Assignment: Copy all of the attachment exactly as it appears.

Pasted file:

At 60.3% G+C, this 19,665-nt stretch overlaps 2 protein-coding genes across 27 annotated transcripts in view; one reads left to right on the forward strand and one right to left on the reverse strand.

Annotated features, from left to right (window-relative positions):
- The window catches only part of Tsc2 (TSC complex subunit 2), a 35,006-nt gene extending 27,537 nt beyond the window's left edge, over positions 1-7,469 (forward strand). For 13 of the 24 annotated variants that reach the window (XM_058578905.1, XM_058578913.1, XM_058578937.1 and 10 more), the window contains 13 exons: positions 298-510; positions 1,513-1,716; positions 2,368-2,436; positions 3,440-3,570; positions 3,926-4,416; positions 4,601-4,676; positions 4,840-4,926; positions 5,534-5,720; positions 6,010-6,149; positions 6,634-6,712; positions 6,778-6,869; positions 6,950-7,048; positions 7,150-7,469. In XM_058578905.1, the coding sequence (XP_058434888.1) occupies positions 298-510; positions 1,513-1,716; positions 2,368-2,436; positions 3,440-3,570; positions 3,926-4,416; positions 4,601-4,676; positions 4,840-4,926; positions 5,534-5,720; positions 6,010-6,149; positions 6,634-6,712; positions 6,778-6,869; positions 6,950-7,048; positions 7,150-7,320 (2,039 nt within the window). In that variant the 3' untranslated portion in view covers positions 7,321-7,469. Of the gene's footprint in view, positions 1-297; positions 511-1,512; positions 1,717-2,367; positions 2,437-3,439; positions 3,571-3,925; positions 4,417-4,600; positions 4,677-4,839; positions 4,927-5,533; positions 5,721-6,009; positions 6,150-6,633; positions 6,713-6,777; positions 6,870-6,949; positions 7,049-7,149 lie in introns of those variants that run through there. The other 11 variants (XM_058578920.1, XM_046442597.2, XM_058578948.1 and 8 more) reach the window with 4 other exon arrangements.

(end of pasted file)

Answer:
At 60.3% G+C, this 19,665-nt stretch overlaps 2 protein-coding genes across 27 annotated transcripts in view; one reads left to right on the forward strand and one right to left on the reverse strand.

Annotated features, from left to right (window-relative positions):
- The window catches only part of Tsc2 (TSC complex subunit 2), a 35,006-nt gene extending 27,537 nt beyond the window's left edge, over positions 1-7,469 (forward strand). For 13 of the 24 annotated variants that reach the window (XM_058578905.1, XM_058578913.1, XM_058578937.1 and 10 more), the window contains 13 exons: positions 298-510; positions 1,513-1,716; positions 2,368-2,436; positions 3,440-3,570; positions 3,926-4,416; positions 4,601-4,676; positions 4,840-4,926; positions 5,534-5,720; positions 6,010-6,149; positions 6,634-6,712; positions 6,778-6,869; positions 6,950-7,048; positions 7,150-7,469. In XM_058578905.1, the coding sequence (XP_058434888.1) occupies positions 298-510; positions 1,513-1,716; positions 2,368-2,436; positions 3,440-3,570; positions 3,926-4,416; positions 4,601-4,676; positions 4,840-4,926; positions 5,534-5,720; positions 6,010-6,149; positions 6,634-6,712; positions 6,778-6,869; positions 6,950-7,048; positions 7,150-7,320 (2,039 nt within the window). In that variant the 3' untranslated portion in view covers positions 7,321-7,469. Of the gene's footprint in view, positions 1-297; positions 511-1,512; positions 1,717-2,367; positions 2,437-3,439; positions 3,571-3,925; positions 4,417-4,600; positions 4,677-4,839; positions 4,927-5,533; positions 5,721-6,009; positions 6,150-6,633; positions 6,713-6,777; positions 6,870-6,949; positions 7,049-7,149 lie in introns of those variants that run through there. The other 11 variants (XM_058578920.1, XM_046442597.2, XM_058578948.1 and 8 more) reach the window with 4 other exon arrangements.